The spectacular escape of Sinaloa cartel drug boss Joaquin “el Chapo” Guzman from the “maximum security” Altiplano Prison at Almoloya, Mexico, on July 11th, 2015, was a true embarrassment for the Enrique Peña Nieto administration.
The timing alone was very significant. Peña Nieto and several hundred Mexican officials and military personnel were on a much-ballyhooed trip to France, with some of them there already and some like the president en route when the news of the escape got out. Interior Minister Miguel Angel Osorio Chong, who had already arrived in France, had to return to Mexico.
It’s probably logical to assume that PR-wise, for the Peña Nieto administration, it would have been better had Chapo not been captured, rather than be captured and then escape.
Early in 2015, then-Attorney General Jesus Murillo Karam told Associated Press that not extraditing Guzman to the U.S., but retaining him imprisoned in Mexico, was a matter of Mexican national sovereignty. Maybe so, but it would have gotten a hot potato out of the Mexican government’s hands.
Furthermore, Murillo Karam overconfidently declared that the risk of Chapo escaping “does not exist.” Wow, that’s too confident!
(Late last February Murillo Karam was moved from the Attorney Generalship to the Secretariat of Agrarian, Territorial and Urban Development, so he wasn’t in a position to have to deal with the Chapo escape. That was probably a relief for him.)
The Chapo Guzman tunnel was no furtive tunnel scratched out of the soil. It was a carefully-designed and professionally constructed passageway, with construction having apparently begun soon after Chapo was sent to the prison.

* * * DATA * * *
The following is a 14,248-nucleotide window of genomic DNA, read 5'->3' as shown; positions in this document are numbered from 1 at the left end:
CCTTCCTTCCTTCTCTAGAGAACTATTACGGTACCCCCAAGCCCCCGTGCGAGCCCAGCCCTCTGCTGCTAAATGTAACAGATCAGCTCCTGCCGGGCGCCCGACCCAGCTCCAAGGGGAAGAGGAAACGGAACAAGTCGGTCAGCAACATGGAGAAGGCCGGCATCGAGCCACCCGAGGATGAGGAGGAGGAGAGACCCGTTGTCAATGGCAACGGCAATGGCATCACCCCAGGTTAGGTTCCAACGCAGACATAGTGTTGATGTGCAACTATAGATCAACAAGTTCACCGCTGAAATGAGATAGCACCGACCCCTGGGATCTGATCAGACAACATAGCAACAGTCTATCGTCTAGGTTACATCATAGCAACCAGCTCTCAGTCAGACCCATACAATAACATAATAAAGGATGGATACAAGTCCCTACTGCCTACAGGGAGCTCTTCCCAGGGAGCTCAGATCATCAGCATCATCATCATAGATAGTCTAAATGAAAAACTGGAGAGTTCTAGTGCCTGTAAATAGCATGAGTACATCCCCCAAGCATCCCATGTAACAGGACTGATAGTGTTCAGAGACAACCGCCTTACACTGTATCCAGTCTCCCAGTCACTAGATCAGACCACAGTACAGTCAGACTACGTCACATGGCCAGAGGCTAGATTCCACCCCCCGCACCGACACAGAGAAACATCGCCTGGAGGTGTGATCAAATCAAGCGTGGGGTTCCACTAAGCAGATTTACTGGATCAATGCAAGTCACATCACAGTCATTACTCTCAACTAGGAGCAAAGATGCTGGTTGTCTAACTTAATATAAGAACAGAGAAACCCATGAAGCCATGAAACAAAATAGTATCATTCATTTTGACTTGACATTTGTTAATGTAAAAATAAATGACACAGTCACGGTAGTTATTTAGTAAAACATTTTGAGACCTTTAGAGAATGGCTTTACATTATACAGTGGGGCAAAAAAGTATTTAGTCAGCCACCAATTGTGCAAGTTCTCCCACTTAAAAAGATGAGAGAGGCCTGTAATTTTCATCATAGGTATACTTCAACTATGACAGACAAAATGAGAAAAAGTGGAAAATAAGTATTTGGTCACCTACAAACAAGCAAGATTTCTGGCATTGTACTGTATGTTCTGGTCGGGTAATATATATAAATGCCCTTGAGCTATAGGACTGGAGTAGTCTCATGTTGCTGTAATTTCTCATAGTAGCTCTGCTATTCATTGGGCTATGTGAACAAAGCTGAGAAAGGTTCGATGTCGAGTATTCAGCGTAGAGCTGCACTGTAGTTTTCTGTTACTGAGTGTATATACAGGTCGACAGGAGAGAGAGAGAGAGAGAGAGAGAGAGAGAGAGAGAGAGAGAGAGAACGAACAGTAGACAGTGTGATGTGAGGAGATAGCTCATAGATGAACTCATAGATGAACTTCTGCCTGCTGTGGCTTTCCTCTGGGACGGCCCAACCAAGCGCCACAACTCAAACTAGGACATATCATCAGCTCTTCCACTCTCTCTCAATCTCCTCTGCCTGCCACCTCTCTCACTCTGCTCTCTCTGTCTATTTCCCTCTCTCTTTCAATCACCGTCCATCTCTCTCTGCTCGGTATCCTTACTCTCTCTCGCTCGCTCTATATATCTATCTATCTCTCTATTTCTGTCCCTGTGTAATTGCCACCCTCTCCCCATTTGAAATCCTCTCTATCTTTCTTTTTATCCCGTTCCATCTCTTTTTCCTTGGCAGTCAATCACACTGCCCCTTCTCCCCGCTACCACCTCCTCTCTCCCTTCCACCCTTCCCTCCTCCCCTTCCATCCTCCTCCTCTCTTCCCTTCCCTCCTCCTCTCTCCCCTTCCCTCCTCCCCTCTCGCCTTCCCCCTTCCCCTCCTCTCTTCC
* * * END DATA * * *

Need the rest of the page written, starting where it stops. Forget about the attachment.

Where is Chapo Guzman now? With his vast fortune, web of contacts, and a drug-trafficking empire spanning continents, Chapo could be anywhere.
The United States Drug Enforcement Administration (DEA) thinks that Chapo Guzman went back to his home state of Sinaloa, and is there now.
It’s not that the DEA is proffering any hard evidence that Chapo is in Sinaloa, in fact a DEA spokesperson said the agency doesn’t have any such evidence that the drug lord is even in Mexico.
It’s just that, for several reasons, it seems like a reasonable assumption.
For one thing, there’s the physical geography of Sinaloa.
My family and I once traveled by bus through the mountains of Sinaloa. The scenery is impressive, albeit dangerous if a driver isn’t careful. Our bus moved slowly around the mountainous curves, so as not to tumble into the chasms below. There is now a new super-highway (including the spectacular Baluarte Bridge) that traverses the mountains. It wasn’t completed, but was under construction, when we traveled through Sinaloa.
It was during a summer when we made this trip, nevertheless, I recall our bus being stopped at a Mexican Army checkpoint and I could see a soldier’s breath.
But it’s not just that the rugged mountain fastness of Sinaloa could protect Chapo. It’s also the social element.
According to Chuck Rosenberg, the DEA’s Acting Administrator, Sinaloa is where el Chapo “would feel safest” as that is where he has “his family and his contacts.” Furthermore, it would help him maintain authority in the cartel.
In Sinaloa, many see Chapo Guzman as a folk hero and benefactor. Click here for an MSNBC video about support for Guzman in Sinaloa.
Hector Berrellez, a former DEA agent, predicts that Chapo is going to have a meeting, or maybe has already met, with Rafael Caro Quintero.
Caro Quintero is infamous for his participating in the 1985 murder of DEA agent Enrique Camarena, for which he as jailed in 1989. In 2013 Caro Quintero was released from prison on a technicality (see here), and he is now believed to be in Sinaloa. If both el Chapo and Caro Quintero are in that same state, such a meeting would not be surprising. After all, Chapo used to work for Caro Quintero.
So, is Chapo Guzman in Sinaloa? We can’t say for sure, but it wouldn’t be surprising.
By Allan Wall